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Thinking Outside the Box … Looking Ahead When Things are Uncertain

Wouldn’t it be great if you could look in a crystal ball to see what is coming up?  It would certainly save a lot of time & wondering, wouldn’t it?  But, alas it not meant to be.  While looking ahead is important, we don’t get to know all the answers.  And, that isn’t necessarily a bad thing.

As I was thinking about looking ahead when things are uncertain, I couldn’t help but think of Doris Day singing “Que Sera Sera”.  While the lyrics certainly remind us that it’s from the 1950s with gender-specific concerns, the chorus seems to be the perfect reminder for now.  Specifically …

“Whatever will be, will be.

The future’s not ours to see.”

Knowing some things are out of your control can be freeing.  There is no point in worrying about it.  Or, stressing over what may come next.

Control what you can.  And let go of the rest.

A plan when no plan is possible

In talking with other teachers, one of the biggest questions that come up is when to return to teaching in-person.  Governments are still determining the best plan forward.  And that means many teachers feel in limbo on when things will return to “normal”.

Saying ‘Que sera sera.’ is all well & good.  But, going into a new academic year with no plan doesn’t feel great either.

So, what do you do when no plan is possible?

Make a plan that allows you to pivot quickly.

We’ve already done this.

And, we did it with little to no warning!

As you look ahead, what can you plan that allows you to teach in-person & online?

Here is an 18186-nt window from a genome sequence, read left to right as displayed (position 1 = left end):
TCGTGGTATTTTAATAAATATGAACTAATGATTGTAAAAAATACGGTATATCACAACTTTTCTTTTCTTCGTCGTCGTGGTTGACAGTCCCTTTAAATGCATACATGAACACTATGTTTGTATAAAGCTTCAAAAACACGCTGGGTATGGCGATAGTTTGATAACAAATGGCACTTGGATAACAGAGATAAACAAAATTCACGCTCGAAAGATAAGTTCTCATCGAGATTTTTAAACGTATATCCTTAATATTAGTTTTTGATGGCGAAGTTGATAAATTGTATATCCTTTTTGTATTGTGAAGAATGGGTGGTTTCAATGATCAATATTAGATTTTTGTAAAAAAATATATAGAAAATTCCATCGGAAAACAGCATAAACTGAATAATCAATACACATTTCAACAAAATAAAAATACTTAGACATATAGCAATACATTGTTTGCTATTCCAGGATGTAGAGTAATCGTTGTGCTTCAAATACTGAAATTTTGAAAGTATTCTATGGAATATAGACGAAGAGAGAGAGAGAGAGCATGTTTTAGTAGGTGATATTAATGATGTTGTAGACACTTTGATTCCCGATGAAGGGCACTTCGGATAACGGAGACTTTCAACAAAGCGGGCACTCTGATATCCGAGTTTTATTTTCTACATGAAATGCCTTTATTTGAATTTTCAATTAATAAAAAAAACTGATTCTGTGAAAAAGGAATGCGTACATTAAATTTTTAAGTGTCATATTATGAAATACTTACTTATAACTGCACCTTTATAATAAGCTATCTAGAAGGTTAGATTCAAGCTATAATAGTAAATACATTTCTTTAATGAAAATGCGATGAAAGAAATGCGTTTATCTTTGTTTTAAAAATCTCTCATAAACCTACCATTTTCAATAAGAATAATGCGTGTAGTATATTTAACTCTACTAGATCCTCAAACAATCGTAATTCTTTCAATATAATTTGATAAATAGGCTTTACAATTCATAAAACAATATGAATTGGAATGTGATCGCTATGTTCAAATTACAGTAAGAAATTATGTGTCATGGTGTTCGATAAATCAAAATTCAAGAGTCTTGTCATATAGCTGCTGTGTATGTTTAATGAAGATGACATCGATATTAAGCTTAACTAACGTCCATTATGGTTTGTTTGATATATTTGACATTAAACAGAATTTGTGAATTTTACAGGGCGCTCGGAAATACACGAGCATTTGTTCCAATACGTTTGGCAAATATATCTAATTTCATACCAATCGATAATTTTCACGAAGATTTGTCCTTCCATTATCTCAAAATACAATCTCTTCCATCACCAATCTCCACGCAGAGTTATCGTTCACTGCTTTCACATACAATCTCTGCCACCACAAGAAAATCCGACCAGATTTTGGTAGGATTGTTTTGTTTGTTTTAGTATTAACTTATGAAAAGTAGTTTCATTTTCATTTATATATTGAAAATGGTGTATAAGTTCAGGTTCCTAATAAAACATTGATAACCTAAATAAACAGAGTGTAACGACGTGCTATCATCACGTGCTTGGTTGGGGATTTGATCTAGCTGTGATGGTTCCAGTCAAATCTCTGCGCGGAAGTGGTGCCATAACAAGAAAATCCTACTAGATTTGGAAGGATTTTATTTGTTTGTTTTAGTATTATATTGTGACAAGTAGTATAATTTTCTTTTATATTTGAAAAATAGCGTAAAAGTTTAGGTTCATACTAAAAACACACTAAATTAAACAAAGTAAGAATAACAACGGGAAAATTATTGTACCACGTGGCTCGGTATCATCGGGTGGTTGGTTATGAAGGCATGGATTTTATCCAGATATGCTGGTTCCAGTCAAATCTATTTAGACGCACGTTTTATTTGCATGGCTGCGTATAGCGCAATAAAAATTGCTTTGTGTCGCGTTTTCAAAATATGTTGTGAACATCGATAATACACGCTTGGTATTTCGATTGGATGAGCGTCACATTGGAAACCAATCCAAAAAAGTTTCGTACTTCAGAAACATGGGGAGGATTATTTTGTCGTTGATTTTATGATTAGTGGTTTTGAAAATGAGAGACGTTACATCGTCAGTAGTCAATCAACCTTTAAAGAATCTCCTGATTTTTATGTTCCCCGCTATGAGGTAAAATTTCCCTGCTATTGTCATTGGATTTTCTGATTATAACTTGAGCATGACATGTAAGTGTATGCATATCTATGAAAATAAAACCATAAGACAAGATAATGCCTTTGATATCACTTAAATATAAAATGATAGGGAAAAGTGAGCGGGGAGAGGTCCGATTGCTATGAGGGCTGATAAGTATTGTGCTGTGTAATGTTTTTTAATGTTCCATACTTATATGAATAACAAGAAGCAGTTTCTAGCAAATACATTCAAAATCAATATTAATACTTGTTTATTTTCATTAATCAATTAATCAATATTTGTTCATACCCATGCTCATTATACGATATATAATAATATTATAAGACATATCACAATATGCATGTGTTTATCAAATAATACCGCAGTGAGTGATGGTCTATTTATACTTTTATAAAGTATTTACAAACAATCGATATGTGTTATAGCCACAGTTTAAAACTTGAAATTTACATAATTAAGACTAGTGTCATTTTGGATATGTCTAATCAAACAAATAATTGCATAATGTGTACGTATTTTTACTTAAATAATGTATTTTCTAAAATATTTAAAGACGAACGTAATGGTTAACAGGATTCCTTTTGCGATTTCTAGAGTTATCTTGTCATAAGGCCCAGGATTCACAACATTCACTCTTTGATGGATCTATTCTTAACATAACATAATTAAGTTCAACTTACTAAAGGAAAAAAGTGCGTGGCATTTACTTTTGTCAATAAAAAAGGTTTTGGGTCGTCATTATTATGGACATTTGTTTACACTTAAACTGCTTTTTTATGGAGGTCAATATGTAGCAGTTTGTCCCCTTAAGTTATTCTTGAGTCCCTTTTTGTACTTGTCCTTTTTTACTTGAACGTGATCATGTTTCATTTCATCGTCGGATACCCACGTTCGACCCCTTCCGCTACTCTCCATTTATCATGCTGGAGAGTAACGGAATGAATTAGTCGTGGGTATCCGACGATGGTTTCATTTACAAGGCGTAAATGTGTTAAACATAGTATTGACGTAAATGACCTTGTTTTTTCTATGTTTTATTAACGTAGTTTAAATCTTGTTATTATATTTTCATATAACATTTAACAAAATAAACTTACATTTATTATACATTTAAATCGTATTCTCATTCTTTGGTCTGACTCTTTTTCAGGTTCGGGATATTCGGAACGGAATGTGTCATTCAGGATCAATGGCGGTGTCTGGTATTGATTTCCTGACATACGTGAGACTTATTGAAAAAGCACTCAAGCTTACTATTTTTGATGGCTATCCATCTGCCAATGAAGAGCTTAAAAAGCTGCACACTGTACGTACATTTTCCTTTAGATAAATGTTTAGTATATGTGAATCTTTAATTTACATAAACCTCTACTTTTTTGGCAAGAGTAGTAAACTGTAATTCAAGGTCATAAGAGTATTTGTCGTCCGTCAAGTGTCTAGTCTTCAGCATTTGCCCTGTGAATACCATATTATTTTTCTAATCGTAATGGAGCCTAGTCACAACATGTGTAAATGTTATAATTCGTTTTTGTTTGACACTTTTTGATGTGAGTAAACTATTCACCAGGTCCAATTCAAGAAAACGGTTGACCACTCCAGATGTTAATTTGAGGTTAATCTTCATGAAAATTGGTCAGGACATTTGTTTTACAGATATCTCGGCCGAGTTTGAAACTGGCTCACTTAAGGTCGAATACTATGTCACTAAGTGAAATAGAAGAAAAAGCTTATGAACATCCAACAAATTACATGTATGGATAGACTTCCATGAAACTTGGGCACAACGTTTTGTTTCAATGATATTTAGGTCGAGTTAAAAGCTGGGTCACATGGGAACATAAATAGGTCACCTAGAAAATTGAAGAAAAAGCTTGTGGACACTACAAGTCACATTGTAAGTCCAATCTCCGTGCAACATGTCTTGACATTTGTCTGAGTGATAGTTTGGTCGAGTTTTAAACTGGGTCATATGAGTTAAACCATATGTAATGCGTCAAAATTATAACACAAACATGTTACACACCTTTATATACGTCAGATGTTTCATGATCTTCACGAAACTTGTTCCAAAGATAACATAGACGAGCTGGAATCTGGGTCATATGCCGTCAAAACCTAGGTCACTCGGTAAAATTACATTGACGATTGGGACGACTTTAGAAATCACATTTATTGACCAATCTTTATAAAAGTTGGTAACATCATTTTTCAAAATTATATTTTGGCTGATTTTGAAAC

Assume the ‘worst-case’ scenario

Previously, I wrote about a strategy I use when I’m stressed & not sure what to do

By planning for the worst-case scenario, it gives you the freedom to plan while also reducing the risk of worst-case ever happening.

For you, it might be having to switch between in-person lessons & online lessons during the academic year.  Or, dealing with ever-changing regulations on how you can safely teach.

While I’ve chosen to permanently move my studio online this year, I also have a family that will continue with in-person lessons once they are safe. That being said, I don’t have a crystal ball telling me when it will be safe to teach in person. 

If you happen to have an extra crystal ball that does tell you these things, would you mind sending it my way?  Thanks!

Looking ahead realistically

The situation we found ourselves in during early 2020 was certainly no one’s cup of tea.

It’s also a situation that is unlikely to resolve itself any time soon.

And, that means looking ahead realistically.

Rather than worrying about what constitutes ‘safe’ for in-person lessons, I’m planning as if I will teach online.

Even if I was planning on returning to in-person lessons in my studio for all my families, I would still make this choice.

Why?

Planning for both the ideal & not-ideal

There is a high probability that you will need to teach online at least part of next year.

Since the workload is higher for online lessons, putting your efforts into preparing for that situation makes sense.

If you get to teach in-person, great!

You will have:

  • Videos that can be sent as reminders during the week
  • Activities that can be used whether your student is next to you or not
  • A plan that keeps your students engaged & moving forward in their musical journey
  • Systems in place that allow you to run your studio regardless of what regulations come your way

Doesn’t that sound better than waiting & wondering what to do?

Putting things into perspective